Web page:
Wednesday, August 3, 2005

Shed No Tears for Kings

"The vice president will lead the presidential delegation to Riyadh to express condolences on the passing of King Fahd and the accession of King Abdullah," said White House spokesman Scott McClellan.

Well, Scott, it may be somewhat premature to mourn the accession of Abdullah, but I can assure you of one thing: I am not wetting my cheek over the passing of King Fahd.

First of all, he's a King, and we're Americans. We don't mourn the death of kings; we celebrate them (or have we forgotten about that?). Second, and more to the point, this guy was a crass and bigoted medievalist who oppressed and subjugated women, tortured and murdered men, and continually subverted and resisted democratic reforms in his fiefdom. Along the way, he made himself one of the wealthiest people on earth, took at least three wives and untold mistresses, and held the American economy and its government hostage at the point of a gas nozzle.

Whether Saudi Arabia lurches a little further toward a democratic society under Abdullah remains to be seen; but wouldn't it be a supreme irony for them to approach democracy just as we're abandoning it here in America?

In other news, John Bolton arrived at the U.N. today, and as he had promised, began demolishing the top seven floors. After a brief exchange of glares with Kofi Annan, he then turned to organizing his staff. Masochists from around the nation lined up to embrace the opportunity of working for the geopolitical George Steinbrenner.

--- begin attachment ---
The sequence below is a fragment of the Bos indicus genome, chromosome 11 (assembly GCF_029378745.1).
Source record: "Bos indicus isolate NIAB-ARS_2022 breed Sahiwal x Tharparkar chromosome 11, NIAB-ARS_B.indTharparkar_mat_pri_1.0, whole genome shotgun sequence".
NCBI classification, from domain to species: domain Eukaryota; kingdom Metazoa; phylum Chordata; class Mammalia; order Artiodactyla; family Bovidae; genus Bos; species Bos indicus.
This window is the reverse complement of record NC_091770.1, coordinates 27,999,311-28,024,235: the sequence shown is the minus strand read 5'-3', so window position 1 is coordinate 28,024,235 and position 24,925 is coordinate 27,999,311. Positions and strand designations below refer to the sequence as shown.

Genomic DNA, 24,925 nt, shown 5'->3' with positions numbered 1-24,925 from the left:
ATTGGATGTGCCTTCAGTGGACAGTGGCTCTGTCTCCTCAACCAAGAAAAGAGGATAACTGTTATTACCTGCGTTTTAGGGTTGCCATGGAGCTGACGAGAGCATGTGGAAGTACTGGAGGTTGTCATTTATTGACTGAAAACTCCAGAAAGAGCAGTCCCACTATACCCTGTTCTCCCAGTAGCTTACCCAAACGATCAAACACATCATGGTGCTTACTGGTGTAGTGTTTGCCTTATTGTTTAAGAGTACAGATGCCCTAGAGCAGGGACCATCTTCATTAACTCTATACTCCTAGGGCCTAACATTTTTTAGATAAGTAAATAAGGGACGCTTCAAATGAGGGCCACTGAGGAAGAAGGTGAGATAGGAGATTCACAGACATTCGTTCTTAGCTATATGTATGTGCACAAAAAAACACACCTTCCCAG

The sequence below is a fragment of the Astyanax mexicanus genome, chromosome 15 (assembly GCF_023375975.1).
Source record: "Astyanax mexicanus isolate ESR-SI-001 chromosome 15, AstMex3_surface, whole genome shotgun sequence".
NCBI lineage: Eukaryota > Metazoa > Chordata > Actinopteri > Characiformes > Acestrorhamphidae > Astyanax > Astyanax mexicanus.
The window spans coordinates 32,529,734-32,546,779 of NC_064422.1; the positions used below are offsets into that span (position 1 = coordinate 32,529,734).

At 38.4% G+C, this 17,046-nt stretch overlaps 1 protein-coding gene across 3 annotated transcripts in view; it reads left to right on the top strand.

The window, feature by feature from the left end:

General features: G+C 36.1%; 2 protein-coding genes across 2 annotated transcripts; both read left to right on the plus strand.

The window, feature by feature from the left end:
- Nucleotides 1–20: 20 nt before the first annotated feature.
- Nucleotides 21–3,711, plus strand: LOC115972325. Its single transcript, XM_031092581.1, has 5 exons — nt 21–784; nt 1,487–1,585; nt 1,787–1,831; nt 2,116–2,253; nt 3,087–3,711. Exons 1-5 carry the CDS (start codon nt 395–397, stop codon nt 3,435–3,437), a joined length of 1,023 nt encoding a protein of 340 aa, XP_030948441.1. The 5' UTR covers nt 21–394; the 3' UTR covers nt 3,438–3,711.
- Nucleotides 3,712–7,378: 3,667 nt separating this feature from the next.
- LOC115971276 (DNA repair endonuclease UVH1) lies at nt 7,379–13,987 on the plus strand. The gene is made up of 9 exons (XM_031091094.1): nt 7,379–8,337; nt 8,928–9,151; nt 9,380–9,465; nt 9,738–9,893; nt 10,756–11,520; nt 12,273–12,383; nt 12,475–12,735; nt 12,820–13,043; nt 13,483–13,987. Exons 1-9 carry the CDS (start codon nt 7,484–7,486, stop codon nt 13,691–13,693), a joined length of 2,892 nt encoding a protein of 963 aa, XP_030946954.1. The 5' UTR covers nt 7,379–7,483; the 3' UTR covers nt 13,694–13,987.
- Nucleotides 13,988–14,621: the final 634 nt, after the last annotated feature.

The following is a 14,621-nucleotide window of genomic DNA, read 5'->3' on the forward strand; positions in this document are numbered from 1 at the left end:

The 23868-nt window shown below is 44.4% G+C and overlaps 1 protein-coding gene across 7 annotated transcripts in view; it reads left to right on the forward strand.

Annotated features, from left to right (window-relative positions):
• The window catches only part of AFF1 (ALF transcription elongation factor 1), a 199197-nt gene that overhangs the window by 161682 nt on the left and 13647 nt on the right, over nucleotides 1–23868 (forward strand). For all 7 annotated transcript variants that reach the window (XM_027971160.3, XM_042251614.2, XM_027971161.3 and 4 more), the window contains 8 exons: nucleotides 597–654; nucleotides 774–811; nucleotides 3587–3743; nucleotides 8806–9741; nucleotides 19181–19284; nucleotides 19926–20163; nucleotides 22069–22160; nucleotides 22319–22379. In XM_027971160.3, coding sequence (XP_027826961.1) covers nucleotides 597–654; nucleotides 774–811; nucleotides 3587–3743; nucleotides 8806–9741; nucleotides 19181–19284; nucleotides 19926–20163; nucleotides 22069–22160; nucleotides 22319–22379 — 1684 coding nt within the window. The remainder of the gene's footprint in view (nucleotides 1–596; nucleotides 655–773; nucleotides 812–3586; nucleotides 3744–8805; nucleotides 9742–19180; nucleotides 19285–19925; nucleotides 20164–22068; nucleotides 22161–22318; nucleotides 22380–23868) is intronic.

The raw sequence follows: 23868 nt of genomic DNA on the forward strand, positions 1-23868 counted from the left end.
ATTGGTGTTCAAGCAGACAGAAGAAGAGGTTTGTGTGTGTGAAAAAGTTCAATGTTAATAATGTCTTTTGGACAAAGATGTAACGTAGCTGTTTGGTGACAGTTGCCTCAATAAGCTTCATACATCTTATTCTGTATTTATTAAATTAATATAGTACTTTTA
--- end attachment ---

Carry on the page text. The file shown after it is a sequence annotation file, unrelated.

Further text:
And now I know one reason why I'm always shouting into empty space here: the Technorati organization has released its Weblog Inventory, and their findings are amazing. A new blog is appearing online every second; we're up to nearly 15 million of them; and their number has doubled since March of this year. I am in competition with millions of family photo albums, company picnics, and frat house spring break fables.

But the wonder is that there are so many truly good blogs out there, many of which you will see referenced around here. One of my personal favorites is Eric Alterman's blog on MSNBC. Check out his entry today, in which he compares Rafael Palmeiro's crime and punishment with some of the much larger lies fed to us by the lords of government—lies which have, of course, gone so far unredressed and generally unchallenged.

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